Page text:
"It shouldn’t be called an outbreak. I would refer to it as an in-break, within a community." 12
She argued that the measles has only spread only within a small, self-contained group.
2019-FEB: Measles Outbreak in New York State:
In New York state, 209 cases have occurred since 2018-OCT. Some of the unvaccinated children who are involved caught measles during their visit to Israel where a major outbreak of the disease is occurring.
A mother who is opposed to vaccination asked for advice from an anti-vax group.
"My 3-year-old is not vaccinated and there is currently a measles outbreak in my state. Any suggestions for precautions I can take to protect her would be very much appreciated."
She received many answers. Many were humorous, sarcastic and/or vicious. She probably did not expect some of them, :
"She's 3 years old. ... never been vaccinated for anything? Well ... that's middle aged ... she's lived a good life."
"You could expose her to a weakened or inactive strain of the virus so that her immune system is better equipped to recognize and combat the actual virus she' inevitably will come into contact with with ... which will decrease the likelihood of her getting sick. Oh, wait."
"Just between us. ... this kid is not your favorite, right?"
"Do not take them to a medical doctor. Facebook is the MOST RELIABLE source of medical information -- particularly when it comes to vaccine science."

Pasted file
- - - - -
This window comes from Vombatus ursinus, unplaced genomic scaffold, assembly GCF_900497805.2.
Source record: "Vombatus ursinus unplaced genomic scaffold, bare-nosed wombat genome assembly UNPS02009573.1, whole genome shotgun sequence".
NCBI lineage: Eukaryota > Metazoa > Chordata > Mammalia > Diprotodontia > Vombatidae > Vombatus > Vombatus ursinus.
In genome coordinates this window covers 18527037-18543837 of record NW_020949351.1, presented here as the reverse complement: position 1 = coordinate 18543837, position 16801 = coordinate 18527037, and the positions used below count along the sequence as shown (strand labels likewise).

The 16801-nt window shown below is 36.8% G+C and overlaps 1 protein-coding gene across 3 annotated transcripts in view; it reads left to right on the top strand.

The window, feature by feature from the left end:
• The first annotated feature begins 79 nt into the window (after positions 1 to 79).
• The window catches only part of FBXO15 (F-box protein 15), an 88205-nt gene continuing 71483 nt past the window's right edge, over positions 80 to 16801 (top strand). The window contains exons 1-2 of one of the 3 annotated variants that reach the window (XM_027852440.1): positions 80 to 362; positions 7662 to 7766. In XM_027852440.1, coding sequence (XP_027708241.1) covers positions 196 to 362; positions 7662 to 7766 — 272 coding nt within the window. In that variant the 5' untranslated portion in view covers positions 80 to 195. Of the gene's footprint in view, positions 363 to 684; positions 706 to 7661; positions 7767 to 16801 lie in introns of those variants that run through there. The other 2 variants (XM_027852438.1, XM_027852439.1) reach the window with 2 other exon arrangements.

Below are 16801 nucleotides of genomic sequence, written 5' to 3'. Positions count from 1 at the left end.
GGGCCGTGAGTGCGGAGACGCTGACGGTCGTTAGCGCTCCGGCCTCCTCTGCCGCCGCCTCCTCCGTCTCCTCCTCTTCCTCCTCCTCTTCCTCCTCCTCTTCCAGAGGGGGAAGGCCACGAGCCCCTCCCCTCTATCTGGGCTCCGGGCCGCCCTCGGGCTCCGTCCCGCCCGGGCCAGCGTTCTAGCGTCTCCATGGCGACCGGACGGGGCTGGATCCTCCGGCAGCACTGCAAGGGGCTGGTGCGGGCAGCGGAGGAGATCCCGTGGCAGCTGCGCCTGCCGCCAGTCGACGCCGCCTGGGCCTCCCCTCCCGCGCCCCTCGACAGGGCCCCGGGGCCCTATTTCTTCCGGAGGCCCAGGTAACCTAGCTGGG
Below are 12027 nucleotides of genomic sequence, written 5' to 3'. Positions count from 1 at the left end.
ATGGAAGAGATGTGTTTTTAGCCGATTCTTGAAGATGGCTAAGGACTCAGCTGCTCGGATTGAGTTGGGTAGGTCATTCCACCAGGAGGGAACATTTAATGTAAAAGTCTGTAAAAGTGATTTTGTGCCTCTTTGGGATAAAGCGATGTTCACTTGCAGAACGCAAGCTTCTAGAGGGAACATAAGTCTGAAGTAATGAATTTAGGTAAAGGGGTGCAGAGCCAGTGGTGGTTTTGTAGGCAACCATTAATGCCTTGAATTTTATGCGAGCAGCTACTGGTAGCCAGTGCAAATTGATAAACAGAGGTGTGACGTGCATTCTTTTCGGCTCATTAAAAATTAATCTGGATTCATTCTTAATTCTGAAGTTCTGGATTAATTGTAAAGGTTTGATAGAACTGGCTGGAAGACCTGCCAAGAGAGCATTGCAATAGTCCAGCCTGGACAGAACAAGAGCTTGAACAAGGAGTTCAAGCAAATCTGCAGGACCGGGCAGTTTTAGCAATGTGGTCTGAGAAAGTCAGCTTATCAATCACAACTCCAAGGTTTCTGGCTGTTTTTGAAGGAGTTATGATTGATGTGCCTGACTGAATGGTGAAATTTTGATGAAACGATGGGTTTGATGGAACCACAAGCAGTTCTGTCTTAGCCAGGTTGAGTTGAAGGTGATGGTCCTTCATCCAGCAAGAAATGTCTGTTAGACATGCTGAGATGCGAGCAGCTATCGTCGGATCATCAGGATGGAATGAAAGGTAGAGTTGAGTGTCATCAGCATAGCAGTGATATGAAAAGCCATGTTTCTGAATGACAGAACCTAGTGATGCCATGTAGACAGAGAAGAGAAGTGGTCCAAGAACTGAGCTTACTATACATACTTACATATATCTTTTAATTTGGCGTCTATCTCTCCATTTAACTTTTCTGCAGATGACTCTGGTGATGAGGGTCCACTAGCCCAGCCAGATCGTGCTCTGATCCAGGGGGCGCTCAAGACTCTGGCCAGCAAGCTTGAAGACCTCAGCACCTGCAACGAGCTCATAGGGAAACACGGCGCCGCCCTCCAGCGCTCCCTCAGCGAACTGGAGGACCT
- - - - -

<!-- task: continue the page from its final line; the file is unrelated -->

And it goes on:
"Precautions? Don't get to attached to that child."
"I was vaccinated, but I also ate kale once. I'll let you decide why I've never had the measles."
"Unvaccinated children are like dark humor. ... They never get old."
"I'll be over here with my autistic son, listening to his interesting stories, and you, anti-vaxxers, can listen to your children's' eulogies."
"[Try] milk bones dog treats. I give them to our dog and he's never had the measles."
"What's funny is the vast majority of anti-vaxxers are vaccinated themselves. So they are safe, but put their kids at risk."
And my personal favorite:
"Bring her to the edge of the flat earth. The air is cleaner there."
Vaccines and the anti-vaccination movement:
The measles vaccine was first made available in the U.S. during the 1960s. By the year 2000, the disease was believed to have been eliminated in the country. However, an anti-vaccination movement, which is particularly strong in the U.S. Northwest, has been successful at having vaccine exemption laws passed in some states. They allow parents to decide to leave their children unvaccinated. This permitted a resurgence of the disease. 350 cases were reported across the U.S. in 2018, an increase of almost three times the number detected in 2017.